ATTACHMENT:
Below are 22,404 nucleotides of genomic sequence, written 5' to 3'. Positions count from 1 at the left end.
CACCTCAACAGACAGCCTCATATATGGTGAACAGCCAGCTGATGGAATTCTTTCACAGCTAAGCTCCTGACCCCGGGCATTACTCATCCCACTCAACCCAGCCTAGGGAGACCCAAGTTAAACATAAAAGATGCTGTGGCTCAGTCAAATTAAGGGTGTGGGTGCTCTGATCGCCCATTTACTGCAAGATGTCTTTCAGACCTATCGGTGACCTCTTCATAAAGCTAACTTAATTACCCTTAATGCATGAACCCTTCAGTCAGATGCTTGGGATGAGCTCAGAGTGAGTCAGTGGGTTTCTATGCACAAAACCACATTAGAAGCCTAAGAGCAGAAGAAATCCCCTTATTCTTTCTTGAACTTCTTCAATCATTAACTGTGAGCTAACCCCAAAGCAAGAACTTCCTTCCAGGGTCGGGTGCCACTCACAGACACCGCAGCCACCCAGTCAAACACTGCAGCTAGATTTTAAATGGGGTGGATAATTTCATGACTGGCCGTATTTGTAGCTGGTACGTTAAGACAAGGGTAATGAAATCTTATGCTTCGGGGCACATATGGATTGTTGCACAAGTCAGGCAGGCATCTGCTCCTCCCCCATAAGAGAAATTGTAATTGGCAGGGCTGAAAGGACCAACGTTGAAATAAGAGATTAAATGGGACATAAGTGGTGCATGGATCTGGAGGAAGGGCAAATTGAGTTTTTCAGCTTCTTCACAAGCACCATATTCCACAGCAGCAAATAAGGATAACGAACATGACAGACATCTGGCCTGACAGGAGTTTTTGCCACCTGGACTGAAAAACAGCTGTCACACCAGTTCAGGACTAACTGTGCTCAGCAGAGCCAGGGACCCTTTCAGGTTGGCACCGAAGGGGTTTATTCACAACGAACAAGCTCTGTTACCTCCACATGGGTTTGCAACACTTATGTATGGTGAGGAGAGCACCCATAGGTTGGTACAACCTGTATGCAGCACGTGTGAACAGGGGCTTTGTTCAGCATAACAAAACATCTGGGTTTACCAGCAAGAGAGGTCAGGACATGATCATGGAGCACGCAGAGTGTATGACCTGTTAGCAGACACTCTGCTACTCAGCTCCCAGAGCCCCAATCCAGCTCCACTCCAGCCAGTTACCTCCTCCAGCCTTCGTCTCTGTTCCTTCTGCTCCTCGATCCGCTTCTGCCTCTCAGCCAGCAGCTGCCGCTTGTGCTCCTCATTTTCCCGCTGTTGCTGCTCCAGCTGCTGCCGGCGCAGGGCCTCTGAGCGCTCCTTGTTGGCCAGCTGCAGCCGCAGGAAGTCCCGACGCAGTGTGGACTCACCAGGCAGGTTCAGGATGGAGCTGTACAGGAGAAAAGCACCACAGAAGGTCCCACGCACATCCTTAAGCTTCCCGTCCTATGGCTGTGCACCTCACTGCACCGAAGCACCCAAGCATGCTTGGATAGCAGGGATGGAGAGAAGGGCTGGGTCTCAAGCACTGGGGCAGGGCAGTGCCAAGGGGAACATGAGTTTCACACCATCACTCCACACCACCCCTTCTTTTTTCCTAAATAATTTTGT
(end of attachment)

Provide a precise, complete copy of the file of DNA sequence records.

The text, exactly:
Below are 22,404 nucleotides of genomic sequence, written 5' to 3'. Positions count from 1 at the left end.
CACCTCAACAGACAGCCTCATATATGGTGAACAGCCAGCTGATGGAATTCTTTCACAGCTAAGCTCCTGACCCCGGGCATTACTCATCCCACTCAACCCAGCCTAGGGAGACCCAAGTTAAACATAAAAGATGCTGTGGCTCAGTCAAATTAAGGGTGTGGGTGCTCTGATCGCCCATTTACTGCAAGATGTCTTTCAGACCTATCGGTGACCTCTTCATAAAGCTAACTTAATTACCCTTAATGCATGAACCCTTCAGTCAGATGCTTGGGATGAGCTCAGAGTGAGTCAGTGGGTTTCTATGCACAAAACCACATTAGAAGCCTAAGAGCAGAAGAAATCCCCTTATTCTTTCTTGAACTTCTTCAATCATTAACTGTGAGCTAACCCCAAAGCAAGAACTTCCTTCCAGGGTCGGGTGCCACTCACAGACACCGCAGCCACCCAGTCAAACACTGCAGCTAGATTTTAAATGGGGTGGATAATTTCATGACTGGCCGTATTTGTAGCTGGTACGTTAAGACAAGGGTAATGAAATCTTATGCTTCGGGGCACATATGGATTGTTGCACAAGTCAGGCAGGCATCTGCTCCTCCCCCATAAGAGAAATTGTAATTGGCAGGGCTGAAAGGACCAACGTTGAAATAAGAGATTAAATGGGACATAAGTGGTGCATGGATCTGGAGGAAGGGCAAATTGAGTTTTTCAGCTTCTTCACAAGCACCATATTCCACAGCAGCAAATAAGGATAACGAACATGACAGACATCTGGCCTGACAGGAGTTTTTGCCACCTGGACTGAAAAACAGCTGTCACACCAGTTCAGGACTAACTGTGCTCAGCAGAGCCAGGGACCCTTTCAGGTTGGCACCGAAGGGGTTTATTCACAACGAACAAGCTCTGTTACCTCCACATGGGTTTGCAACACTTATGTATGGTGAGGAGAGCACCCATAGGTTGGTACAACCTGTATGCAGCACGTGTGAACAGGGGCTTTGTTCAGCATAACAAAACATCTGGGTTTACCAGCAAGAGAGGTCAGGACATGATCATGGAGCACGCAGAGTGTATGACCTGTTAGCAGACACTCTGCTACTCAGCTCCCAGAGCCCCAATCCAGCTCCACTCCAGCCAGTTACCTCCTCCAGCCTTCGTCTCTGTTCCTTCTGCTCCTCGATCCGCTTCTGCCTCTCAGCCAGCAGCTGCCGCTTGTGCTCCTCATTTTCCCGCTGTTGCTGCTCCAGCTGCTGCCGGCGCAGGGCCTCTGAGCGCTCCTTGTTGGCCAGCTGCAGCCGCAGGAAGTCCCGACGCAGTGTGGACTCACCAGGCAGGTTCAGGATGGAGCTGTACAGGAGAAAAGCACCACAGAAGGTCCCACGCACATCCTTAAGCTTCCCGTCCTATGGCTGTGCACCTCACTGCACCGAAGCACCCAAGCATGCTTGGATAGCAGGGATGGAGAGAAGGGCTGGGTCTCAAGCACTGGGGCAGGGCAGTGCCAAGGGGAACATGAGTTTCACACCATCACTCCACACCACCCCTTCTTTTTTCCTAAATAATTTTGT